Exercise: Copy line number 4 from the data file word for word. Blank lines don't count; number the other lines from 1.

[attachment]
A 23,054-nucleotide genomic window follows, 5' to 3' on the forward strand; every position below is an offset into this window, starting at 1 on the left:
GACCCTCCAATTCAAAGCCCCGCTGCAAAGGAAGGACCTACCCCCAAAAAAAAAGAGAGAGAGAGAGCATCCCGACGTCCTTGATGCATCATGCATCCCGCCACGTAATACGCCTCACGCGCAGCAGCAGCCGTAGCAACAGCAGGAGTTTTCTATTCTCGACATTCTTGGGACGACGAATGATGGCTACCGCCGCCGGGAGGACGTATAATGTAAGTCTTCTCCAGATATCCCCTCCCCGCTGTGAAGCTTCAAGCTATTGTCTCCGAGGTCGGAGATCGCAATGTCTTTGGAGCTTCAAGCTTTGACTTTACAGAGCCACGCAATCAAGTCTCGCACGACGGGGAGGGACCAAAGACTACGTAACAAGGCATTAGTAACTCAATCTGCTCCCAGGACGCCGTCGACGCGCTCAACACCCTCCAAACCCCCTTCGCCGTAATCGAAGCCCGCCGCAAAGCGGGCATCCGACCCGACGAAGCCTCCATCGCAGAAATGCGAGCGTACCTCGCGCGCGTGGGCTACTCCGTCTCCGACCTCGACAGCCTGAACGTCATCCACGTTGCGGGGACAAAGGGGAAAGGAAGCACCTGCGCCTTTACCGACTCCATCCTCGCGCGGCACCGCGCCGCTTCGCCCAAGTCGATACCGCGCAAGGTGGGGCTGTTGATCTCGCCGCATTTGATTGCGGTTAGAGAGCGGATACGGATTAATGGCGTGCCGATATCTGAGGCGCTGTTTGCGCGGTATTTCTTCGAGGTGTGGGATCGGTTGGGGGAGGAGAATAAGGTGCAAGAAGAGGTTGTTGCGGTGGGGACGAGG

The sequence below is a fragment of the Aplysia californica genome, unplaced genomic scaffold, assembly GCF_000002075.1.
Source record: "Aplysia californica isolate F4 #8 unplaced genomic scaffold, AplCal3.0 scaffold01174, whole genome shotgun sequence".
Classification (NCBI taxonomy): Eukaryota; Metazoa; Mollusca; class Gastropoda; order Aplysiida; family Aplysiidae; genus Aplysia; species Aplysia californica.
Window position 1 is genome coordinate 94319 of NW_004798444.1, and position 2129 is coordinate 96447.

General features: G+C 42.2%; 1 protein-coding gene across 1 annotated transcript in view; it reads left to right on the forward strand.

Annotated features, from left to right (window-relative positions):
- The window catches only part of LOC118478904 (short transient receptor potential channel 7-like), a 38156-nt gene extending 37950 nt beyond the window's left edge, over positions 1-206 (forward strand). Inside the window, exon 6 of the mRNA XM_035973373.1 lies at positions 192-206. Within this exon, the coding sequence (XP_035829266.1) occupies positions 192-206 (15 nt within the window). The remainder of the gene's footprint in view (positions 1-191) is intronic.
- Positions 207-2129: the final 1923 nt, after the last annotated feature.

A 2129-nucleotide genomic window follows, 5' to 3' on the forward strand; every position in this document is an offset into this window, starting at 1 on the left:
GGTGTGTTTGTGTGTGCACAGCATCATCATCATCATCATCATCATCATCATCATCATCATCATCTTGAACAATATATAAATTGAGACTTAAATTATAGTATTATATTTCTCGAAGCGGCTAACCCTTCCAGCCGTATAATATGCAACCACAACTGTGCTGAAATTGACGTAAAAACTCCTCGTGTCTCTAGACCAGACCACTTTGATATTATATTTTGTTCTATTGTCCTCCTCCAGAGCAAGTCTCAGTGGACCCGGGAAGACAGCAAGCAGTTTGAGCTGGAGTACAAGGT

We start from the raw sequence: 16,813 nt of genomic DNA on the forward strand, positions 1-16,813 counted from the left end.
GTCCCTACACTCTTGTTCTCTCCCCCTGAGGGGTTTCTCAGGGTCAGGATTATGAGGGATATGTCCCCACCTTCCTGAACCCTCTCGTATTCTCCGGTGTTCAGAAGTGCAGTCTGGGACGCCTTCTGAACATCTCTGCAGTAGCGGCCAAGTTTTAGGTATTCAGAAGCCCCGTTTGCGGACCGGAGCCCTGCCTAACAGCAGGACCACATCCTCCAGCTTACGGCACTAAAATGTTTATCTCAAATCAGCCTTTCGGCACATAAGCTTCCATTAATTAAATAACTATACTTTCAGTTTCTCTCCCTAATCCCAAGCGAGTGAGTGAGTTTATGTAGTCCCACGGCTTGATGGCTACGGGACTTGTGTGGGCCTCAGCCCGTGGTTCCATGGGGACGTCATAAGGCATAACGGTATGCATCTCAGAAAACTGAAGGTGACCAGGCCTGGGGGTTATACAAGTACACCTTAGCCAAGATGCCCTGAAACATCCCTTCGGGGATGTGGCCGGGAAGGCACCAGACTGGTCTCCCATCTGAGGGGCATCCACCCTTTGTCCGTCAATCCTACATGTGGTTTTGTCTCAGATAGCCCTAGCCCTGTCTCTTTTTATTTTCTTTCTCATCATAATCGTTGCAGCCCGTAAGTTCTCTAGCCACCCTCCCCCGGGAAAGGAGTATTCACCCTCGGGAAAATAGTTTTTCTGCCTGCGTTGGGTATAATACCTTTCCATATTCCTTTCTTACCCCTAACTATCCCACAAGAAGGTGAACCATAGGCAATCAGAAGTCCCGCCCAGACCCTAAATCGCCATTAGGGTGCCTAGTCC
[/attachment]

Source record: "Aplysia californica isolate F4 #8 unplaced genomic scaffold, AplCal3.0 scaffold01174, whole genome shotgun sequence".